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Cars Queue in the Streets of Damascus and Its Surroundings

Cars Queue in the Streets of Damascus and Its Surroundings

Wednesday, 7 April, 2021 - 12:00
Vehicles queue for petrol at a gas station in Damascus, Syria, February 19, 2017. Picture taken February 19, 2017. REUTERS/Omar Sanadiki

The streets of the Syrian capital these days reflect the extent of poverty that the majority of the people have reached, the blatant exploitation they are exposed to, the decline in the prestige of the government, and the prevailing chaos.


As long queues of cars flocked on the roads awaiting their turn to the petrol stations, the government in state-controlled areas issued a new mechanism, but without meeting the people’s needs.


About 90 percent of residents living within government-controlled areas live below the poverty line. Hunger increases day after day, with families’ monthly incomes continuing to lose a large part of their value, due to the sharp collapse of the Syrian pound against the US dollar.


The majority of citizens live under very poor conditions due to the severe rise in prices, especially foodstuffs, which have increased 33 times. The Syrian pound fell to SYP 3,500 against the dollar, after it was about SYP 50 before 2011.


The average monthly salary of public sector employees does not currently exceed USD 20, and private sector employees USD 50, while the salary of a government employee before the war years was about USD 600.


The past days saw a decline in the number of cars in the streets of Damascus due to a severe shortage of petrol and diesel, while long queues of vehicles waited before petrol stations. On Monday, the Ministry of Oil and Mineral Resources issued a decision announcing “the start of the implementation of a new mechanism for the distribution of gasoline based on a SMS system,” according to which registered citizens will receive messages on their mobile phones about the station they should head to and the validity period.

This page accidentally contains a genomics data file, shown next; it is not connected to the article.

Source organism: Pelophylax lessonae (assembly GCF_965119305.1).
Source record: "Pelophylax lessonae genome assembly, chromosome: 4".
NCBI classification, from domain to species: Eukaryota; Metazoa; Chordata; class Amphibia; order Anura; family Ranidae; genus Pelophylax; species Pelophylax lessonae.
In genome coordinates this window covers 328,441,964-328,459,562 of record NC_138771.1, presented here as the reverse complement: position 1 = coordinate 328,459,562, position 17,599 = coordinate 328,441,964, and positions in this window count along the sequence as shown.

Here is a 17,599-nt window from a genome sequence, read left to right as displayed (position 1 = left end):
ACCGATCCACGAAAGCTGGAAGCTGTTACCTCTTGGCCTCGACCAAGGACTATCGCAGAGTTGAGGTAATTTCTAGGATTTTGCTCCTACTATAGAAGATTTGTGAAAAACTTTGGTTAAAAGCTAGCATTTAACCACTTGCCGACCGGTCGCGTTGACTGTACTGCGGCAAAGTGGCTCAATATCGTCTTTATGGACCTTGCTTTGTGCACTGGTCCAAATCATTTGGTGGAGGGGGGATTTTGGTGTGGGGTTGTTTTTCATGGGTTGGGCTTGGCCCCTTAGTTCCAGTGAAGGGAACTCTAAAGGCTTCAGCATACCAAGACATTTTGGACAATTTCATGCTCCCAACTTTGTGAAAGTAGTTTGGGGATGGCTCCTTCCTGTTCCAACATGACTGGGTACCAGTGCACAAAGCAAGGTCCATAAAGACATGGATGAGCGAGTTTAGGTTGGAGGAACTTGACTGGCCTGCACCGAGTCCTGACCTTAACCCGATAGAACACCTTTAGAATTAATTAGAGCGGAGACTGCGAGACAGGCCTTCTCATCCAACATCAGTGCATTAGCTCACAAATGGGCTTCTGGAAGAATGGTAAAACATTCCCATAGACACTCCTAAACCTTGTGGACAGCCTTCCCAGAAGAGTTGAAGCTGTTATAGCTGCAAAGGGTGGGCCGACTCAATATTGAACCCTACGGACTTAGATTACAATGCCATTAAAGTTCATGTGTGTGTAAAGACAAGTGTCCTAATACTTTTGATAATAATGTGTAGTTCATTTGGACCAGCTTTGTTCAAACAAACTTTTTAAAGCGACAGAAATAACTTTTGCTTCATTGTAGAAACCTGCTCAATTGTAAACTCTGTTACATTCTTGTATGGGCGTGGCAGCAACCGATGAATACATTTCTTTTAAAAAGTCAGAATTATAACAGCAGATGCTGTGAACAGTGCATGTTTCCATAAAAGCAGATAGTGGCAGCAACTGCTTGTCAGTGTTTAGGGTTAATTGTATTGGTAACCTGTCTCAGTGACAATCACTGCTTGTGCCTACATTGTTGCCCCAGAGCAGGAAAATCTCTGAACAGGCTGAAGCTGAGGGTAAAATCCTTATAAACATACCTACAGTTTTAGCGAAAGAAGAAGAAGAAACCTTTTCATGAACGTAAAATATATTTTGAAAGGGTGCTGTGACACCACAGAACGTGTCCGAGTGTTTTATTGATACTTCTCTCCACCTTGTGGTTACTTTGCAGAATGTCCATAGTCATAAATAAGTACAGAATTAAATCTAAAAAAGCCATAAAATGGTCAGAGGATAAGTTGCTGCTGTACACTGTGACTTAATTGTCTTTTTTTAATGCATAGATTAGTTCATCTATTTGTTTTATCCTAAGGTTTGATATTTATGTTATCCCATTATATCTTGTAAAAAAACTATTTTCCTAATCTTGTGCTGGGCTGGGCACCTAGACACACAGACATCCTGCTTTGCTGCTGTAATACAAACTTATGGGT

But since the announcement of the new mechanism, citizens have been trying to register their mobile phone numbers, but the relevant application seems not to be functioning properly.


“I tried hundreds of times and the application failed to open. All my relatives and friends had the same problem,” a resident told Asharq Al-Awsat.


In this regard, an economic expert told Asharq Al-Awsat that the main problem was not in the distribution mechanism, but that the government did no longer have fuel and the scene of long queues has become a source of embarrassment.


“With the new decision, [the government] put an end to those queues, and car owners have to wait in vain for messages…” the expert said.


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